There appears to be a difference between managed bean state and component tree state. You can control managed bean state by using annotations like @RequestScoped and @SessionScoped, but it seems you don't have a choice in whether the component tree state is saved or not (although you can choose whether it is saved on the server or client).

It seems like component tree state should only be needed for the duration of a single request as a temporary data structure to help process a request. It should be rebuilt from scratch for each request. With JSF 2.0 partial state saving makes the situation better because only form data is saved, but I don't understand why having even form data from the previous request is useful.

If your application uses only request scope managed beans then it especially doesn't make sense to save component tree state between requests. Even if your application has session scope managed beans I would assume that the managed beans would hold the state and the component tree still wouldn't need to have any state between requests.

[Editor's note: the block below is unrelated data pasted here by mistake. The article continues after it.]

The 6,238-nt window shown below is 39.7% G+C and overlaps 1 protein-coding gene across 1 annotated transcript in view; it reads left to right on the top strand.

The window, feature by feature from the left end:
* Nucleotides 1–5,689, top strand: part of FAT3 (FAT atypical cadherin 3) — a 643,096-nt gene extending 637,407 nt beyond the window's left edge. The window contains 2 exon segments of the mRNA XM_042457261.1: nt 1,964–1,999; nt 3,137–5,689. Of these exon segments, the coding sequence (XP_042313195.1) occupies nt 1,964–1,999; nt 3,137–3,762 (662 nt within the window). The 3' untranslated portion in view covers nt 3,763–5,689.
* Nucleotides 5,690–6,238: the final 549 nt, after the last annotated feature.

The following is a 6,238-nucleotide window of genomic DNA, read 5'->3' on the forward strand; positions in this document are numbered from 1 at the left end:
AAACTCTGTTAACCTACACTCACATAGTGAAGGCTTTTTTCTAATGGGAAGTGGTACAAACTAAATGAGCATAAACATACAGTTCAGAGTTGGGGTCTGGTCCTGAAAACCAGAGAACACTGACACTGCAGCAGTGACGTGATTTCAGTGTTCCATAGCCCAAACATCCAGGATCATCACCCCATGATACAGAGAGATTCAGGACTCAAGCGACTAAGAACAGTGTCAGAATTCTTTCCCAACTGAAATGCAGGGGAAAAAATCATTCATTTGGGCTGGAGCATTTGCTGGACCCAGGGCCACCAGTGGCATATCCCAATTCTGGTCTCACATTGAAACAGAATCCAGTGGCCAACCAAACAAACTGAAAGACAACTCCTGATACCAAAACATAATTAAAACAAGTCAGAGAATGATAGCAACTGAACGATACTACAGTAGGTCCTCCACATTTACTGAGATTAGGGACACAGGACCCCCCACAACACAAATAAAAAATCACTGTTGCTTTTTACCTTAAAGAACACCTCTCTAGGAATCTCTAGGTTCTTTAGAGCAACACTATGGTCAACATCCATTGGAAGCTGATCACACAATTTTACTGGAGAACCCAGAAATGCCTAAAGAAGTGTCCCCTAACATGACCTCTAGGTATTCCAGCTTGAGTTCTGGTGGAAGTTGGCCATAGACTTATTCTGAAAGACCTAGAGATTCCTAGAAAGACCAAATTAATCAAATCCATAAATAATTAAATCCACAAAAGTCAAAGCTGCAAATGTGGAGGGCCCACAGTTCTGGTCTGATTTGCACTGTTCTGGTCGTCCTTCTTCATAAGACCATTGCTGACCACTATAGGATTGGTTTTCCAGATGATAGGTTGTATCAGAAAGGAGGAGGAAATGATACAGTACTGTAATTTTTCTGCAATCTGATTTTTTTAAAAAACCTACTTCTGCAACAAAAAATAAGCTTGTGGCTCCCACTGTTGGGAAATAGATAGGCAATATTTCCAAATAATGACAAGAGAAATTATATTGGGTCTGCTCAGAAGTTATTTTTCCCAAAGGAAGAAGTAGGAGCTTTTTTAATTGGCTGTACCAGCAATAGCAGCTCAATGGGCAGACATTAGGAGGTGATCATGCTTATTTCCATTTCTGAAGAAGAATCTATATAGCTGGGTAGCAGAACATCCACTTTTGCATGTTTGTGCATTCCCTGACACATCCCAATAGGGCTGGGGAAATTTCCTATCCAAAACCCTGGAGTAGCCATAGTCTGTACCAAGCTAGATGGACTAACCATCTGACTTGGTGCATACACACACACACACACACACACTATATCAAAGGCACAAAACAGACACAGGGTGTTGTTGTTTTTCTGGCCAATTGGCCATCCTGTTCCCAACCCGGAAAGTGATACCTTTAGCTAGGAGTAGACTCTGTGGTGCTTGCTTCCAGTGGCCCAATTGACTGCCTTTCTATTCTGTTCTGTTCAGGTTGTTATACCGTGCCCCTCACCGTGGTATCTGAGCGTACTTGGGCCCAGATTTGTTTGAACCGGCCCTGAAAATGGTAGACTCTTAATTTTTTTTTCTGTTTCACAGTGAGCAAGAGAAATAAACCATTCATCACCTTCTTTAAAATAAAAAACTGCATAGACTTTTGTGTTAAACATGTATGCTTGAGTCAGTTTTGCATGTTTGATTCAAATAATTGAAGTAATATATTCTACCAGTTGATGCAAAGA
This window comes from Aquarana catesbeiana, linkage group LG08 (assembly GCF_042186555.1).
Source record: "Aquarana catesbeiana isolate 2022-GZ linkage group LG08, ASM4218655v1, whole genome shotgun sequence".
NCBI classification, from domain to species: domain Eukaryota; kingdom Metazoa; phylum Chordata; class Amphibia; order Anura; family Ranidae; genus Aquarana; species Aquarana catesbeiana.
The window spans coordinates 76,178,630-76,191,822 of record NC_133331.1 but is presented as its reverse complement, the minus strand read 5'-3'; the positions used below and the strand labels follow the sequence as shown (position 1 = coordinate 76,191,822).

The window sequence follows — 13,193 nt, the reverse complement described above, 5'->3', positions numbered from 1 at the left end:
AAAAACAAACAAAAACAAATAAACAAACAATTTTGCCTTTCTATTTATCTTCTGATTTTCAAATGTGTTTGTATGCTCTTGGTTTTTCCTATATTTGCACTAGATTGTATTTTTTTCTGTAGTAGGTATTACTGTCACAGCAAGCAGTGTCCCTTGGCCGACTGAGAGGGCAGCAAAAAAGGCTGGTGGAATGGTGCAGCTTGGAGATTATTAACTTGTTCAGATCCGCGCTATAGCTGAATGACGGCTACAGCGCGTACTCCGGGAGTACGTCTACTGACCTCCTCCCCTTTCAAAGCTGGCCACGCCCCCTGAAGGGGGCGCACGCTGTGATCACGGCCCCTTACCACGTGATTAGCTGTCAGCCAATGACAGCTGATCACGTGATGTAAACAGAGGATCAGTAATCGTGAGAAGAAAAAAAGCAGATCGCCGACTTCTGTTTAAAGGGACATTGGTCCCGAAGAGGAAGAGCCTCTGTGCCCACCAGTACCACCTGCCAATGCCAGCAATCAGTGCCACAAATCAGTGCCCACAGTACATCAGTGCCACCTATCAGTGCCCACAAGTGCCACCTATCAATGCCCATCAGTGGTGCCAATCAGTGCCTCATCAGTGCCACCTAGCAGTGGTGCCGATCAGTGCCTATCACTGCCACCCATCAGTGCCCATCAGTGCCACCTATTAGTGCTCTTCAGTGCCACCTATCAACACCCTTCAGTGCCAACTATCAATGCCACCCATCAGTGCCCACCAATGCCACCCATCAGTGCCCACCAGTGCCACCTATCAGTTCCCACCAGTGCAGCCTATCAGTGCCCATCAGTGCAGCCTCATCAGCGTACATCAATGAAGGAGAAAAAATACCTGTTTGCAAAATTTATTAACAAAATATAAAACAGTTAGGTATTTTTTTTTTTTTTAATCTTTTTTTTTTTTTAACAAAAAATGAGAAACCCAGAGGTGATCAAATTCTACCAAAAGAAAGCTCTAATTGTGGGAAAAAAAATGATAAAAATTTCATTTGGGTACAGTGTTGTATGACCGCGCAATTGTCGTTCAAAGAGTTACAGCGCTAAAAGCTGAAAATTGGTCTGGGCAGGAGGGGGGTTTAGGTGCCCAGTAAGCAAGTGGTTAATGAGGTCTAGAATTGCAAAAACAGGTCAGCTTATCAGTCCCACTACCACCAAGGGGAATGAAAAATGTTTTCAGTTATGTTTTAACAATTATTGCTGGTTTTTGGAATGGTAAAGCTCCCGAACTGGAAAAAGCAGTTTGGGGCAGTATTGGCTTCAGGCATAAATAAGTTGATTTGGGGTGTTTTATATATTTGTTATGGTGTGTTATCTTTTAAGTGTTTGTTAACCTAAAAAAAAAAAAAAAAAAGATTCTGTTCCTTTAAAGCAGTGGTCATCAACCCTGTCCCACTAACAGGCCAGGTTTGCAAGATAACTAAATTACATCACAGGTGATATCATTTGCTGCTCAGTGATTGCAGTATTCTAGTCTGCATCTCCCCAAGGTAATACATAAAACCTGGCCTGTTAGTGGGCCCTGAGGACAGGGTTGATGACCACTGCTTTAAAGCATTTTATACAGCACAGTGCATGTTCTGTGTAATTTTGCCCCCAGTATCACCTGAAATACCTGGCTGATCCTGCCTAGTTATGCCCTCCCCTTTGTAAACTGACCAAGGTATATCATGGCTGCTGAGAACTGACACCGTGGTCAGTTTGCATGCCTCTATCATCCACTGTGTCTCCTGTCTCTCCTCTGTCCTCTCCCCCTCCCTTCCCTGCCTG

up vote 17 down vote accepted

Because the component tree can be altered programmatically depending on the initial request. This is not necessarily reproduceable on the subsequent request whenever the form data has to be processed.

Further I have the impression that you think that the component tree also holds the model values. This is not true. It only holds references (by expression language) to the model values (the managed bean properties). The view state does not copy/duplicate/contain the model state. It's just a pure UI component tree. Perhaps your confusion is based on this. Note that the term "form data" is to be interpreted as submitted values and model values.

See also:

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    Can you provide an example where the component tree cannot be rebuilt without the previous request state? – Ryan Sep 8 '11 at 19:36